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Air Canada Invests in Carbon-Capture Tech

Air Canada Invests in Carbon-Capture Tech
Air Canada Invests in Carbon-Capture Tech

Air Canada has made a multimillion-dollar investment in a climate solutions company that is working to deploy technology that pulls carbon dioxide from the air at industrial-scale levels, the carrier announced Thursday.

The C$6.75 million (US$5.06 million) investment in Squamish, B.C.-based Carbon Engineering Ltd. is designed to support the company’s Direct Air Capture technology, which it said uses large fans to pull in air, then separates carbon dioxide “through a series of processes” and returns the remaining air to the atmosphere. The captured CO2 can be stored underground or used to create sustainable aviation fuel, according to CE.

“We remain focused on seeking innovative, long-term, sustainable [greenhouse gas] emissions reduction solutions for aviation, and carbon capture is one we have outlined in our strategy to achieving net-zero GHG emissions by 2050,” Air Canada president and CEO Michael Rousseau said in a statement. 

Air Canada last year announced a memorandum of understanding with Carbon Engineering “to advance new, transformational technologies toward the commercial viability of SAFs and carbon removal.”

The carrier has allocated C$50 million to invest in technology to reduce carbon emissions. The funding for CE comes from this investment pool, according to Air Canada, as does the US$5 million the carrier plans to use to purchase 30 ES-30 electric-hybrid aircraft under development by Heart Aerospace of Sweden.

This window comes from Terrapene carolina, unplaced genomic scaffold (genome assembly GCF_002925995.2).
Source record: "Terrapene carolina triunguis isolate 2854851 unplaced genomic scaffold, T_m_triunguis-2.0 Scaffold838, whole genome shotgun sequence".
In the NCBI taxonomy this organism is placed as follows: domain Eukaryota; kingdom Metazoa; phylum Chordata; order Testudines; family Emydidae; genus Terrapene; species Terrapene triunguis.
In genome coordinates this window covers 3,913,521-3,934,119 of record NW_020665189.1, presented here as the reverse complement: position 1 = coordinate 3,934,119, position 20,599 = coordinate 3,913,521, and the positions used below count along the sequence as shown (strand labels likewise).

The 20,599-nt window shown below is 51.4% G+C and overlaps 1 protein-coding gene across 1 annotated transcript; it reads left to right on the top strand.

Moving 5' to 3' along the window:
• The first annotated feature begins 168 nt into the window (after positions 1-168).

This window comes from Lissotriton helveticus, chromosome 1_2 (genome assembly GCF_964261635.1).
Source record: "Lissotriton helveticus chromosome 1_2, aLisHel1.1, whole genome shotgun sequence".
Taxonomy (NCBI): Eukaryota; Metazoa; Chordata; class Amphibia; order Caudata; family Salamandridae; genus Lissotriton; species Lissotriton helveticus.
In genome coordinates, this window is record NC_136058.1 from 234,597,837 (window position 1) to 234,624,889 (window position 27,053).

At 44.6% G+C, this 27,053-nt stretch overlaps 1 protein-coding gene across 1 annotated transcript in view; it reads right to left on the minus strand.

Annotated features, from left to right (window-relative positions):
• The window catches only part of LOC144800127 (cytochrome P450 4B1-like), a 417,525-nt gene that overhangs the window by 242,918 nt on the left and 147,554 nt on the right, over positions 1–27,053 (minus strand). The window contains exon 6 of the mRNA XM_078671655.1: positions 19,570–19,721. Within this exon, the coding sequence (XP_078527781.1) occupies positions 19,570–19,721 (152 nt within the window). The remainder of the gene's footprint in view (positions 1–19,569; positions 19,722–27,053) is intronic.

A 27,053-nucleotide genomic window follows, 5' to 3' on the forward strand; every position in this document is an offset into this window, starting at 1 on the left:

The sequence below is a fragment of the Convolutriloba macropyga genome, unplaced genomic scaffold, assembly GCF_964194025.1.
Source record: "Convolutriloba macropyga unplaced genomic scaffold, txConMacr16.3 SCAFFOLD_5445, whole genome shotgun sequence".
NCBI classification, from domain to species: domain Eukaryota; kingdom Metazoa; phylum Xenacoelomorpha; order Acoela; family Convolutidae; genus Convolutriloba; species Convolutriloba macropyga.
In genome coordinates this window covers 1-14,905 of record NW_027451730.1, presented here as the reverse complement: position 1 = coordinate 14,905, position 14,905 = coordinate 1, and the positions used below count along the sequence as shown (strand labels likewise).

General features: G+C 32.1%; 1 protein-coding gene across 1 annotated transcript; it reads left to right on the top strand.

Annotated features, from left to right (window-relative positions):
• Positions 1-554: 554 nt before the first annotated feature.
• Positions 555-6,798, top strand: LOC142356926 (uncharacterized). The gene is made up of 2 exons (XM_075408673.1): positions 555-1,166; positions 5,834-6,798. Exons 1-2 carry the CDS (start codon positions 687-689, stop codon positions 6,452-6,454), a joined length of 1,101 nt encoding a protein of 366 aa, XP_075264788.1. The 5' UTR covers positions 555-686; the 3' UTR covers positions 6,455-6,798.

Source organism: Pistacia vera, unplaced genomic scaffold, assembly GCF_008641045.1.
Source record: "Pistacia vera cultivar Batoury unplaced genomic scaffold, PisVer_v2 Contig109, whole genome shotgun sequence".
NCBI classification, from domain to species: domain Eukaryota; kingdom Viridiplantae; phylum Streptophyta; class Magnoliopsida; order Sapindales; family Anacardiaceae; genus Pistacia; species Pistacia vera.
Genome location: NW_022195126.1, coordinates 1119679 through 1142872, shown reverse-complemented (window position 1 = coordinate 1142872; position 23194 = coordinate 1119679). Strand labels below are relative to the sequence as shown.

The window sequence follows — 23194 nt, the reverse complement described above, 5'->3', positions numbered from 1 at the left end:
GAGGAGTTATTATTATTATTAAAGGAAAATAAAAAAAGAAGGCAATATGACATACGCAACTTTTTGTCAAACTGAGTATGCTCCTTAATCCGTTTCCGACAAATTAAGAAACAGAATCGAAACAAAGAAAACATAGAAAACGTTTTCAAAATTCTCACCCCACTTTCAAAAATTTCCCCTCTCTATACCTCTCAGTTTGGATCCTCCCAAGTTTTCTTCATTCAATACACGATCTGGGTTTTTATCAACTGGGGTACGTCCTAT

Carbon Engineering in June announced it would work with 1PointFive, a partnership between a subsidiary of Occidental and Rusheen Capital Management, to deploy carbon-capture projects throughout the world. United Airlines, an Air Canada partner, in 2020 announced it would make a multimillion-dollar investment into 1PointFive.

1PointFive in a June statement said it expects its first facility to open in Texas in late 2024. The company said it could produce 70 Direct Air Capture plants worldwide by 2035, each with an expected capacity of one million metric tons of captured carbon dioxide, “under current policy and voluntary and compliance market scenarios.” That figure could increase to as many as 135 plants “with an increase in global policy initiatives and demand in the voluntary market.” 

Aircraft manufacturer Airbus on Thursday also announced an investment in Carbon Engineering. The company didn’t disclose the amount invested, but Carbon Engineering CEO Daniel Friedmann told The Globe and Mailthat it was significant.

RELATED: United to Invest in Carbon-Capture Technology

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